“Dad-splain” a version of man-splain where a man regardless of relevant knowledge and/or experience attempts to explain something to a woman who may know a lot more about it than them. “Dad-splain” is when fathers (let’s face it guys it usually is) try to explain something to their children despite not knowing much about it, often embarrassingly in front of the children’s friends.

“Father: give me strength/have mercy” these reference prayers part of the Christian influence on the English language. In prayer and hymn God is often addressed as father.

Flagging Flags

Recently New Zeeland has opted to keep the “Union Jack” in its flag; prompting this article from the BBC. Which by the way misses out some significant flags: the Red and White Ensigns flown by merchant and Royal Navy

red_white_ensign_pin_Royal Navy National Museum

Red and White Ensign Pin from The Royal Navy National Museum

respectively both incorporate the Union Jack this omission might be thought ok as they are only used on British Ships but what about Ontario,

ontario via wikimedia

Flag of Ontario via wikimedia

or the other provinces… in fact arguably only 3 of the provinces or territories are free from British imperial influence in their flags. But surely, if they include American States they should include Canadian Provinces?

Singapore Flag_of_the_British_Straits_Settlements_(1874-1925).svg viawikimieda

Flag of Singapore via Wikimedia

What about Singapore but as this shows Great Brittan has a habit of leaving their flag around the place. But this is getting beside the point. With that in mind let’s look at some of the uses of the word Flag in English.

“to flag something”: this is often used in meetings and other discussions to either draw attention to something important or to note that something requires attention at a later date. This might also be “to flag something up”. Microsoft Outlook uses ‘flags’ to tag items in the inbox that you want to follow up. Example: “Before we finish I’d like to flag the date of the next meeting with you”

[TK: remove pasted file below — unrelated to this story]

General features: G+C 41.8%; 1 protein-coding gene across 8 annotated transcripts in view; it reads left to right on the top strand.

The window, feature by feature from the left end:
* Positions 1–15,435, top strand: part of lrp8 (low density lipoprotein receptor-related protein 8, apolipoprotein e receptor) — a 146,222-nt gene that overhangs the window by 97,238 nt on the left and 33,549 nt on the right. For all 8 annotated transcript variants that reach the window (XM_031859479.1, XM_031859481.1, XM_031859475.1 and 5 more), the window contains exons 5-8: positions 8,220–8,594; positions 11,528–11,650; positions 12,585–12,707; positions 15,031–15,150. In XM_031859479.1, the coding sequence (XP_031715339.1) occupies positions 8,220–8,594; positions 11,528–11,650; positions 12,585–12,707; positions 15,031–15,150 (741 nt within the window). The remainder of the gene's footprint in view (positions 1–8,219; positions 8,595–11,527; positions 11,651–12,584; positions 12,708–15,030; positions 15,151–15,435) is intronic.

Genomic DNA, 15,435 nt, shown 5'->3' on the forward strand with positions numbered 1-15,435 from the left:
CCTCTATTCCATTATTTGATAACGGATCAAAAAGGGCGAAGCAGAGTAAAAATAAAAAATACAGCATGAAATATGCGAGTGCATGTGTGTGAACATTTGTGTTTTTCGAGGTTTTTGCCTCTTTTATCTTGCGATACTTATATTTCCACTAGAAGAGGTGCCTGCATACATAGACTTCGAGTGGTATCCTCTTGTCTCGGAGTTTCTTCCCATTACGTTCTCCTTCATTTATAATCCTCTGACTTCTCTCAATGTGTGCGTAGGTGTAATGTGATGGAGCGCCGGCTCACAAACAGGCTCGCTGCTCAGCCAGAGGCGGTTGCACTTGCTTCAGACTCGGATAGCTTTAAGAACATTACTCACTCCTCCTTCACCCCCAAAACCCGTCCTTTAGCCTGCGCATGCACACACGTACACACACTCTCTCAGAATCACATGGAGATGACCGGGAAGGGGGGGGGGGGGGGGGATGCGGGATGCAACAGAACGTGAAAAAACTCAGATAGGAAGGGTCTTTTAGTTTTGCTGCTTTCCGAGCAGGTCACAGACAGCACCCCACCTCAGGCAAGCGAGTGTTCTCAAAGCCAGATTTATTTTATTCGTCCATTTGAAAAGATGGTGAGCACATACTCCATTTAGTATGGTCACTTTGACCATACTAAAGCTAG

“to raise a red flag”: is a metaphor meaning something gives you a warning, or justifiably makes you wary or nervous. Example: “I’m not sure I trust him, something about this just raises a red flag for me.” Interestingly the Red flag is also a socialist anthem “keep the red flag flying”.

“to raise the white flag”: is traditionally a sign of surrender or wish to parlay in war/conflict but can also be a metaphor for giving up. Example: “I’d rather we go away as a family for the holiday but I raised the white flag when Toby threatened to stay home by himself.”

“black flag” traditionally the mark of pirates at sea but also a noted punk band.

Black Flag Band

Black Flag band from their website

“to fly a flag at half-mast”: is a sign of mourning for the death of a significant and public person, this metaphor has gotten stretched and can include use indicating someone seems sad or distracted. Example: “What’s wrong with Claire? She’s been walking around at half-mast all morning.”

“to run something up the flagpole and see who salutes”: a metaphor for mentioning an idea or plan publicly to see who and or how many people respond well (or negatively) to it. Example: “I wasn’t convinced about the new models but we ran it up the flagpole for some key customers and the response was very good.”

“A chequered flag”: of black and white squares is traditionally used in racing for the finish of the race. As a metaphor someone waving the chequered flag indicates the end of something. Example: “I didn’t miss the whole thing I got there in time to see the chequered flag”.

“to wave the flag for something” and/or “to be a flag bearer for something”. These metaphors indicate strong (and genuine) public support for something. Example: “Simon will always wave the flag for change, even if he doesn’t understand the underlying issues”.

“a flag of convenience” literally this is when a ship is registered somewhere or flying a flag of somewhere that it has no real connexion to. Metaphorically someone may fly a flag of convenience to display loyalty they don’t actually have. Example: “Kevin’s only flying a flag of convenience here; he doesn’t really believe in our cause and will desert us at the first opportunity.”